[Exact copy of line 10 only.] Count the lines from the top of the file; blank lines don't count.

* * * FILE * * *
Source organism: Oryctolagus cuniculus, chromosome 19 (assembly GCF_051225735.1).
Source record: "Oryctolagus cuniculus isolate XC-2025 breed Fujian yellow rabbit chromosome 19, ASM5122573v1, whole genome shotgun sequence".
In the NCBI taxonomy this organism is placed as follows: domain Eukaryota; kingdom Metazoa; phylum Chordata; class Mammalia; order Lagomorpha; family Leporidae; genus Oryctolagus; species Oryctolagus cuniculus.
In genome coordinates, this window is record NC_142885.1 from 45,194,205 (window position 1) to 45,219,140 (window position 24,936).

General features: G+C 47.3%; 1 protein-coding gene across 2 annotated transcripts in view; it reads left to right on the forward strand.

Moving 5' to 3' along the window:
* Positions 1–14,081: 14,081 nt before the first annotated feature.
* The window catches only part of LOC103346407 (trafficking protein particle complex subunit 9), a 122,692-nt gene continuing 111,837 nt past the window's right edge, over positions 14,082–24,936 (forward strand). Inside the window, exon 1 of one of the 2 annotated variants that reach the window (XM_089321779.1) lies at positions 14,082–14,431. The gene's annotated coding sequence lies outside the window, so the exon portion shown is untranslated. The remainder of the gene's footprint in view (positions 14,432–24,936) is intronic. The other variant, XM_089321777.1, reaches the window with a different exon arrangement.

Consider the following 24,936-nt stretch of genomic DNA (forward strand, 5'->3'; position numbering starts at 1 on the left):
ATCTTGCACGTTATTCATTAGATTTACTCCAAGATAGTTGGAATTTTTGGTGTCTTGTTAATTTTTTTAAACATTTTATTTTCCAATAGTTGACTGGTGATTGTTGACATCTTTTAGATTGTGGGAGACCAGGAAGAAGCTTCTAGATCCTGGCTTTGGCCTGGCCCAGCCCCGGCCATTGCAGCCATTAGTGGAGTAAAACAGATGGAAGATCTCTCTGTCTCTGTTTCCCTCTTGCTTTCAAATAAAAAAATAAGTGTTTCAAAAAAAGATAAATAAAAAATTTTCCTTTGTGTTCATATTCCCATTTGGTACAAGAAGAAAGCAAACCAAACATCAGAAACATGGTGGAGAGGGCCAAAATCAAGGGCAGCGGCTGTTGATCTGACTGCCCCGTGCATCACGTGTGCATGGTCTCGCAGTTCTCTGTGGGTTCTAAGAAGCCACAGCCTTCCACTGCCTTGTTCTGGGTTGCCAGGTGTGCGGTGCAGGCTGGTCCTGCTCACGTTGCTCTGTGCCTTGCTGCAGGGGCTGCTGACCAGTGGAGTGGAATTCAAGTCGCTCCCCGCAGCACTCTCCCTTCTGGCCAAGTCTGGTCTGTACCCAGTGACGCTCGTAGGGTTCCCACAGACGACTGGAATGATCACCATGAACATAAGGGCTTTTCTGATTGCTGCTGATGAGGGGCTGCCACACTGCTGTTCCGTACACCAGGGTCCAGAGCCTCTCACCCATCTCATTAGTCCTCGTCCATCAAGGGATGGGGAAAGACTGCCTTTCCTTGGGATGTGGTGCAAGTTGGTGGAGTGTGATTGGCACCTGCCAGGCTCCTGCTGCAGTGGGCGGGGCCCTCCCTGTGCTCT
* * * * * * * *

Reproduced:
ATCTTGCACGTTATTCATTAGATTTACTCCAAGATAGTTGGAATTTTTGGTGTCTTGTTAATTTTTTTAAACATTTTATTTTCCAATAGTTGACTGGTGATTGTTGACATCTTTTAGATTGTGGGAGACCAGGAAGAAGCTTCTAGATCCTGGCTTTGGCCTGGCCCAGCCCCGGCCATTGCAGCCATTAGTGGAGTAAAACAGATGGAAGATCTCTCTGTCTCTGTTTCCCTCTTGCTTTCAAATAAAAAAATAAGTGTTTCAAAAAAAGATAAATAAAAAATTTTCCTTTGTGTTCATATTCCCATTTGGTACAAGAAGAAAGCAAACCAAACATCAGAAACATGGTGGAGAGGGCCAAAATCAAGGGCAGCGGCTGTTGATCTGACTGCCCCGTGCATCACGTGTGCATGGTCTCGCAGTTCTCTGTGGGTTCTAAGAAGCCACAGCCTTCCACTGCCTTGTTCTGGGTTGCCAGGTGTGCGGTGCAGGCTGGTCCTGCTCACGTTGCTCTGTGCCTTGCTGCAGGGGCTGCTGACCAGTGGAGTGGAATTCAAGTCGCTCCCCGCAGCACTCTCCCTTCTGGCCAAGTCTGGTCTGTACCCAGTGACGCTCGTAGGGTTCCCACAGACGACTGGAATGATCACCATGAACATAAGGGCTTTTCTGATTGCTGCTGATGAGGGGCTGCCACACTGCTGTTCCGTACACCAGGGTCCAGAGCCTCTCACCCATCTCATTAGTCCTCGTCCATCAAGGGATGGGGAAAGACTGCCTTTCCTTGGGATGTGGTGCAAGTTGGTGGAGTGTGATTGGCACCTGCCAGGCTCCTGCTGCAGTGGGCGGGGCCCTCCCTGTGCTCT